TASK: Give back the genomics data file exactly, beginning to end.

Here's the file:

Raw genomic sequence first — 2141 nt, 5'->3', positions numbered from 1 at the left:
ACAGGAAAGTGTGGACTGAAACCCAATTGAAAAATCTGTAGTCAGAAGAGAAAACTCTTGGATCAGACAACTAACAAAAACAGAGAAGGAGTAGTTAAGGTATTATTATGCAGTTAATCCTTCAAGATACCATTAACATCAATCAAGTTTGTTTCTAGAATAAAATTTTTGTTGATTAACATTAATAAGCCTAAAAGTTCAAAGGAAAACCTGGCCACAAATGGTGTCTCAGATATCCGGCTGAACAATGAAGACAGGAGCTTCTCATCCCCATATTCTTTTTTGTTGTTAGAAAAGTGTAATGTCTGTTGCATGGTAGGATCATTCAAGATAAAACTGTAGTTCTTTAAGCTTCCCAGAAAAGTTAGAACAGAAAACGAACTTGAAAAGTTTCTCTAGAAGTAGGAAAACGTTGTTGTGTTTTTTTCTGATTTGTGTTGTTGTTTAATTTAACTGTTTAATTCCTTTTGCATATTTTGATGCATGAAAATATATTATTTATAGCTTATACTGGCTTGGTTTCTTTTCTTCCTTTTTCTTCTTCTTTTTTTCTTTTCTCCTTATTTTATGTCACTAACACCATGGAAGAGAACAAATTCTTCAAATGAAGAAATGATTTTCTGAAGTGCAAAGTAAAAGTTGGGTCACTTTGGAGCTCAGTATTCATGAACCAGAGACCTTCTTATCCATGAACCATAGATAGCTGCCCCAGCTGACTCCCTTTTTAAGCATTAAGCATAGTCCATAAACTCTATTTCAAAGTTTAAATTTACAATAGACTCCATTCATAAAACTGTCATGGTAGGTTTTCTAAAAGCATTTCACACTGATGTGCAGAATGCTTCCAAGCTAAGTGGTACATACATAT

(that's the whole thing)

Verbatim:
Raw genomic sequence first — 2141 nt, 5'->3', positions numbered from 1 at the left:
ACAGGAAAGTGTGGACTGAAACCCAATTGAAAAATCTGTAGTCAGAAGAGAAAACTCTTGGATCAGACAACTAACAAAAACAGAGAAGGAGTAGTTAAGGTATTATTATGCAGTTAATCCTTCAAGATACCATTAACATCAATCAAGTTTGTTTCTAGAATAAAATTTTTGTTGATTAACATTAATAAGCCTAAAAGTTCAAAGGAAAACCTGGCCACAAATGGTGTCTCAGATATCCGGCTGAACAATGAAGACAGGAGCTTCTCATCCCCATATTCTTTTTTGTTGTTAGAAAAGTGTAATGTCTGTTGCATGGTAGGATCATTCAAGATAAAACTGTAGTTCTTTAAGCTTCCCAGAAAAGTTAGAACAGAAAACGAACTTGAAAAGTTTCTCTAGAAGTAGGAAAACGTTGTTGTGTTTTTTTCTGATTTGTGTTGTTGTTTAATTTAACTGTTTAATTCCTTTTGCATATTTTGATGCATGAAAATATATTATTTATAGCTTATACTGGCTTGGTTTCTTTTCTTCCTTTTTCTTCTTCTTTTTTTCTTTTCTCCTTATTTTATGTCACTAACACCATGGAAGAGAACAAATTCTTCAAATGAAGAAATGATTTTCTGAAGTGCAAAGTAAAAGTTGGGTCACTTTGGAGCTCAGTATTCATGAACCAGAGACCTTCTTATCCATGAACCATAGATAGCTGCCCCAGCTGACTCCCTTTTTAAGCATTAAGCATAGTCCATAAACTCTATTTCAAAGTTTAAATTTACAATAGACTCCATTCATAAAACTGTCATGGTAGGTTTTCTAAAAGCATTTCACACTGATGTGCAGAATGCTTCCAAGCTAAGTGGTACATACATAT